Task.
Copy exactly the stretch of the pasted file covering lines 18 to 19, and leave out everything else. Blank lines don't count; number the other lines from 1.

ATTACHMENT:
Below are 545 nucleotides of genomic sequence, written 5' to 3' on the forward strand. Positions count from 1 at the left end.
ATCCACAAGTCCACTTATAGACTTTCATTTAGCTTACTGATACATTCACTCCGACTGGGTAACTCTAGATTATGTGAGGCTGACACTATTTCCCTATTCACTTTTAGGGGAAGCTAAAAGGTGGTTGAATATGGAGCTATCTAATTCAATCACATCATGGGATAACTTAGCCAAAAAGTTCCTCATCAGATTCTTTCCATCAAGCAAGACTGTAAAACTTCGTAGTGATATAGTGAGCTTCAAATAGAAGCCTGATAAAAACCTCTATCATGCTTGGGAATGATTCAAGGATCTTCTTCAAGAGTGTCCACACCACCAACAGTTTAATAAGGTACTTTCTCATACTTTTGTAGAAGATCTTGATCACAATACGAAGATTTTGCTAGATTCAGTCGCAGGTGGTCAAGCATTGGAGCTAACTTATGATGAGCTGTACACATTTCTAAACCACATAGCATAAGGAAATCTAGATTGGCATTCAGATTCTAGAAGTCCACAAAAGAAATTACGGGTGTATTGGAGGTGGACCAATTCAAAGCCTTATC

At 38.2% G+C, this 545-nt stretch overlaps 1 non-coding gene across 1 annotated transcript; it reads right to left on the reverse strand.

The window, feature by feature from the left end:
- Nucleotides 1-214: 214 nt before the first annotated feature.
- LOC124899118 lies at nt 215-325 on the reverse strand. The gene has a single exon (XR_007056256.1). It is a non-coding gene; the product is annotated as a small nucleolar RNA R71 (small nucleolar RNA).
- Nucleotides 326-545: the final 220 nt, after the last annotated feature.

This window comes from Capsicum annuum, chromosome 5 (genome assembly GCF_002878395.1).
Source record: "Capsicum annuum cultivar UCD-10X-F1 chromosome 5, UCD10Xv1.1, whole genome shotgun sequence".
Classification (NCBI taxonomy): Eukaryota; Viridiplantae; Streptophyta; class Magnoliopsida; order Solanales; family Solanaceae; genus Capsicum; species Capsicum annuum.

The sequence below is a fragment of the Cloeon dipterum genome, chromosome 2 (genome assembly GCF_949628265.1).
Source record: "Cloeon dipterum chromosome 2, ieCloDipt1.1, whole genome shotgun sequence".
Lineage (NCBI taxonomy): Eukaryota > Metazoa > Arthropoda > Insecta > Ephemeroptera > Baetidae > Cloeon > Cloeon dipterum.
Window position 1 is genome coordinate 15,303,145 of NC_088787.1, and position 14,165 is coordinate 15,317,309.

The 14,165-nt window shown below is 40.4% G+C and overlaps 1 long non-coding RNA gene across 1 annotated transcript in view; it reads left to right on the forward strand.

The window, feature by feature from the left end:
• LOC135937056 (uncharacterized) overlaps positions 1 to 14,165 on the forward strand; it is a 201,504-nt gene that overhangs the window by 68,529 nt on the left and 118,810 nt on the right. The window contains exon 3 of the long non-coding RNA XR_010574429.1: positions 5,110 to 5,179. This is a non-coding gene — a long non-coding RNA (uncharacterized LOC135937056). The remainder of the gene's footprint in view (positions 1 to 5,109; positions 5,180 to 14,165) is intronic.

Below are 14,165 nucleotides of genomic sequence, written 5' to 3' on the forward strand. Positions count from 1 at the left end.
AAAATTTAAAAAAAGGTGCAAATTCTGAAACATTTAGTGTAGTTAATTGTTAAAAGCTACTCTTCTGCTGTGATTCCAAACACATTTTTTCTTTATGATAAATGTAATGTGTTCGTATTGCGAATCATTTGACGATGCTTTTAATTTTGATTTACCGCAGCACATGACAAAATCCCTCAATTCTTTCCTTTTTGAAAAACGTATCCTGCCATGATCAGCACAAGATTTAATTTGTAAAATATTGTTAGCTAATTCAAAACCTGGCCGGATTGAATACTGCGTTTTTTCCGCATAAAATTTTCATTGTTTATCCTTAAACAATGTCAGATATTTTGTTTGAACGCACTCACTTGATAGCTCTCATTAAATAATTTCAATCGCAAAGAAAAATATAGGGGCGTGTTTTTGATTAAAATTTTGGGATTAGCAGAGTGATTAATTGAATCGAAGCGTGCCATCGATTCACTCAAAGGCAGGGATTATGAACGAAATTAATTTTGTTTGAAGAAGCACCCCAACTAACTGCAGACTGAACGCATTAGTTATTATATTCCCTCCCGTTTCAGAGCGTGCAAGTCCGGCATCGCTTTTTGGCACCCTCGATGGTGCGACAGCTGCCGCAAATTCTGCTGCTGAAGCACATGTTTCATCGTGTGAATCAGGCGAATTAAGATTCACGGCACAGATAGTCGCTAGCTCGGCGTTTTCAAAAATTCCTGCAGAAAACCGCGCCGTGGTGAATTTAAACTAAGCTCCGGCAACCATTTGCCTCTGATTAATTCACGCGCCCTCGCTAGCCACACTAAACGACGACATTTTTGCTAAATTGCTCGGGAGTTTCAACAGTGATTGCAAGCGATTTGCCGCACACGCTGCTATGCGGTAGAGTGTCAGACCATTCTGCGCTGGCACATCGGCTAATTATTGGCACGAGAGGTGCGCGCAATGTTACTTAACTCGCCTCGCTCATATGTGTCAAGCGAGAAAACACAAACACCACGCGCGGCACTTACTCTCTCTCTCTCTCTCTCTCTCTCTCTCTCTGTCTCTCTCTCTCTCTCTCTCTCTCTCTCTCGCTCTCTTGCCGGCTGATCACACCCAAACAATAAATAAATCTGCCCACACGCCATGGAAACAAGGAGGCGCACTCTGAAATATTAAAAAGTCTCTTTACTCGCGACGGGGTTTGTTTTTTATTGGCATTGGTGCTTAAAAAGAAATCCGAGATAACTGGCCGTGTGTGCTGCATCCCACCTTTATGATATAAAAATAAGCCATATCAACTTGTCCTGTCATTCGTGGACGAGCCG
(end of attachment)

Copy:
Below are 14,165 nucleotides of genomic sequence, written 5' to 3' on the forward strand. Positions count from 1 at the left end.
AAAATTTAAAAAAAGGTGCAAATTCTGAAACATTTAGTGTAGTTAATTGTTAAAAGCTACTCTTCTGCTGTGATTCCAAACACATTTTTTCTTTATGATAAATGTAATGTGTTCGTATTGCGAATCATTTGACGATGCTTTTAATTTTGATTTACCGCAGCACATGACAAAATCCCTCAATTCTTTCCTTTTTGAAAAACGTATCCTGCCATGATCAGCACAAGATTTAATTTGTAAAATATTGTTAGCTAATTCAAAACCTGGCCGGATTGAATACTGCGTTTTTTCCGCATAAAATTTTCATTGTTTATCCTTAAACAATGTCAGATATTTTGTTTGAACGCACTCACTTGATAGCTCTCATTAAATAATTTCAATCGCAAAGAAAAATATAGGGGCGTGTTTTTGATTAAAATTTTGGGATTAGCAGAGTGATTAATTGAATCGAAGCGTGCCATCGATTCACTCAAAGGCAGGGATTATGAACGAAATTAATTTTGTTTGAAGAAGCACCCCAACTAACTGCAGACTGAACGCATTAGTTATTATATTCCCTCCCGTTTCAGAGCGTGCAAGTCCGGCATCGCTTTTTGGCACCCTCGATGGTGCGACAGCTGCCGCAAATTCTGCTGCTGAAGCACATGTTTCATCGTGTGAATCAGGCGAATTAAGATTCACGGCACAGATAGTCGCTAGCTCGGCGTTTTCAAAAATTCCTGCAGAAAACCGCGCCGTGGTGAATTTAAACTAAGCTCCGGCAACCATTTGCCTCTGATTAATTCACGCGCCCTCGCTAGCCACACTAAACGACGACATTTTTGCTAAATTGCTCGGGAGTTTCAACAGTGATTGCAAGCGATTTGCCGCACACGCTGCTATGCGGTAGAGTGTCAGACCATTCTGCGCTGGCACATCGGCTAATTATTGGCACGAGAGGTGCGCGCAATGTTACTTAACTCGCCTCGCTCATATGTGTCAAGCGAGAAAACACAAACACCACGCGCGGCACTTACTCTCTCTCTCTCTCTCTCTCTCTCTCTCTCTGTCTCTCTCTCTCTCTCTCTCTCTCTCTCTCGCTCTCTTGCCGGCTGATCACACCCAAACAATAAATAAATCTGCCCACACGCCATGGAAACAAGGAGGCGCACTCTGAAATATTAAAAAGTCTCTTTACTCGCGACGGGGTTTGTTTTTTATTGGCATTGGTGCTTAAAAAGAAATCCGAGATAACTGGCCGTGTGTGCTGCATCCCACCTTTATGATATAAAAATAAGCCATATCAACTTGTCCTGTCATTCGTGGACGAGCCG